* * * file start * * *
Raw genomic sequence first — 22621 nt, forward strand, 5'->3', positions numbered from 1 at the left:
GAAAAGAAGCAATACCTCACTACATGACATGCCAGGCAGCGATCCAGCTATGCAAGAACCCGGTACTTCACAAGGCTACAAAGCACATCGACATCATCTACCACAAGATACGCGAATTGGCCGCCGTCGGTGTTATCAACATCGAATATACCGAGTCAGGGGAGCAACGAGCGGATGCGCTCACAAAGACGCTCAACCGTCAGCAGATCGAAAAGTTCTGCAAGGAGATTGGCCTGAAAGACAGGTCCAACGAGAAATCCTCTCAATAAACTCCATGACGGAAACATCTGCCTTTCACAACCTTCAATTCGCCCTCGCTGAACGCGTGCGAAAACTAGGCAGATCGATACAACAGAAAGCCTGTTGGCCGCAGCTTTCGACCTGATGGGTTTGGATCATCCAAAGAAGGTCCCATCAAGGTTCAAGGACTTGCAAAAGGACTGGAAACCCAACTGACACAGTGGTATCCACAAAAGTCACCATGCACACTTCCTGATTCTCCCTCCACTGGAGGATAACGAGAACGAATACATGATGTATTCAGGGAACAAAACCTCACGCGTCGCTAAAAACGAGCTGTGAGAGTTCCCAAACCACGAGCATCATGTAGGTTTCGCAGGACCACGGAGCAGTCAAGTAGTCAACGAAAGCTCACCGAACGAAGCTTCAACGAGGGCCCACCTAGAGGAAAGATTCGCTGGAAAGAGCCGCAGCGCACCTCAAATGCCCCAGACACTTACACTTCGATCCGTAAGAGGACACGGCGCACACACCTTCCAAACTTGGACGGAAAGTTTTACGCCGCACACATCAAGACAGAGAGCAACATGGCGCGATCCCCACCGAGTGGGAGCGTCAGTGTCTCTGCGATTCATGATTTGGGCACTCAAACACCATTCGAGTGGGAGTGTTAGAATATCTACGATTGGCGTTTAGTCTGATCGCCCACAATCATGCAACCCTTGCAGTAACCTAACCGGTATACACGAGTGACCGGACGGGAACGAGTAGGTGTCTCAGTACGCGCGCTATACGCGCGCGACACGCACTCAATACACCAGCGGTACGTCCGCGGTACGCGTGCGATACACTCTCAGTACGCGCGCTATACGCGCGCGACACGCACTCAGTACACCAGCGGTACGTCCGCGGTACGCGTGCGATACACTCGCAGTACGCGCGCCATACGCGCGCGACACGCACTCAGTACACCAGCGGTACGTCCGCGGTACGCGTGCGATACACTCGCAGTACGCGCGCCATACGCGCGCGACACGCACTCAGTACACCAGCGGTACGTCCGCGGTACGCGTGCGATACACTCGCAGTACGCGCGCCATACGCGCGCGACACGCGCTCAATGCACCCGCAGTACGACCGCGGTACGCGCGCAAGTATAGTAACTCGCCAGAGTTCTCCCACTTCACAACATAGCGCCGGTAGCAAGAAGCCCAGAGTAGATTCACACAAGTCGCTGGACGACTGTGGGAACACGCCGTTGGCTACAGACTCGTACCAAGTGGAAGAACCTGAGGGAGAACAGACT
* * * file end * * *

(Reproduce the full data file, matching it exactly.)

Raw genomic sequence first — 22621 nt, forward strand, 5'->3', positions numbered from 1 at the left:
GAAAAGAAGCAATACCTCACTACATGACATGCCAGGCAGCGATCCAGCTATGCAAGAACCCGGTACTTCACAAGGCTACAAAGCACATCGACATCATCTACCACAAGATACGCGAATTGGCCGCCGTCGGTGTTATCAACATCGAATATACCGAGTCAGGGGAGCAACGAGCGGATGCGCTCACAAAGACGCTCAACCGTCAGCAGATCGAAAAGTTCTGCAAGGAGATTGGCCTGAAAGACAGGTCCAACGAGAAATCCTCTCAATAAACTCCATGACGGAAACATCTGCCTTTCACAACCTTCAATTCGCCCTCGCTGAACGCGTGCGAAAACTAGGCAGATCGATACAACAGAAAGCCTGTTGGCCGCAGCTTTCGACCTGATGGGTTTGGATCATCCAAAGAAGGTCCCATCAAGGTTCAAGGACTTGCAAAAGGACTGGAAACCCAACTGACACAGTGGTATCCACAAAAGTCACCATGCACACTTCCTGATTCTCCCTCCACTGGAGGATAACGAGAACGAATACATGATGTATTCAGGGAACAAAACCTCACGCGTCGCTAAAAACGAGCTGTGAGAGTTCCCAAACCACGAGCATCATGTAGGTTTCGCAGGACCACGGAGCAGTCAAGTAGTCAACGAAAGCTCACCGAACGAAGCTTCAACGAGGGCCCACCTAGAGGAAAGATTCGCTGGAAAGAGCCGCAGCGCACCTCAAATGCCCCAGACACTTACACTTCGATCCGTAAGAGGACACGGCGCACACACCTTCCAAACTTGGACGGAAAGTTTTACGCCGCACACATCAAGACAGAGAGCAACATGGCGCGATCCCCACCGAGTGGGAGCGTCAGTGTCTCTGCGATTCATGATTTGGGCACTCAAACACCATTCGAGTGGGAGTGTTAGAATATCTACGATTGGCGTTTAGTCTGATCGCCCACAATCATGCAACCCTTGCAGTAACCTAACCGGTATACACGAGTGACCGGACGGGAACGAGTAGGTGTCTCAGTACGCGCGCTATACGCGCGCGACACGCACTCAATACACCAGCGGTACGTCCGCGGTACGCGTGCGATACACTCTCAGTACGCGCGCTATACGCGCGCGACACGCACTCAGTACACCAGCGGTACGTCCGCGGTACGCGTGCGATACACTCGCAGTACGCGCGCCATACGCGCGCGACACGCACTCAGTACACCAGCGGTACGTCCGCGGTACGCGTGCGATACACTCGCAGTACGCGCGCCATACGCGCGCGACACGCACTCAGTACACCAGCGGTACGTCCGCGGTACGCGTGCGATACACTCGCAGTACGCGCGCCATACGCGCGCGACACGCGCTCAATGCACCCGCAGTACGACCGCGGTACGCGCGCAAGTATAGTAACTCGCCAGAGTTCTCCCACTTCACAACATAGCGCCGGTAGCAAGAAGCCCAGAGTAGATTCACACAAGTCGCTGGACGACTGTGGGAACACGCCGTTGGCTACAGACTCGTACCAAGTGGAAGAACCTGAGGGAGAACAGACT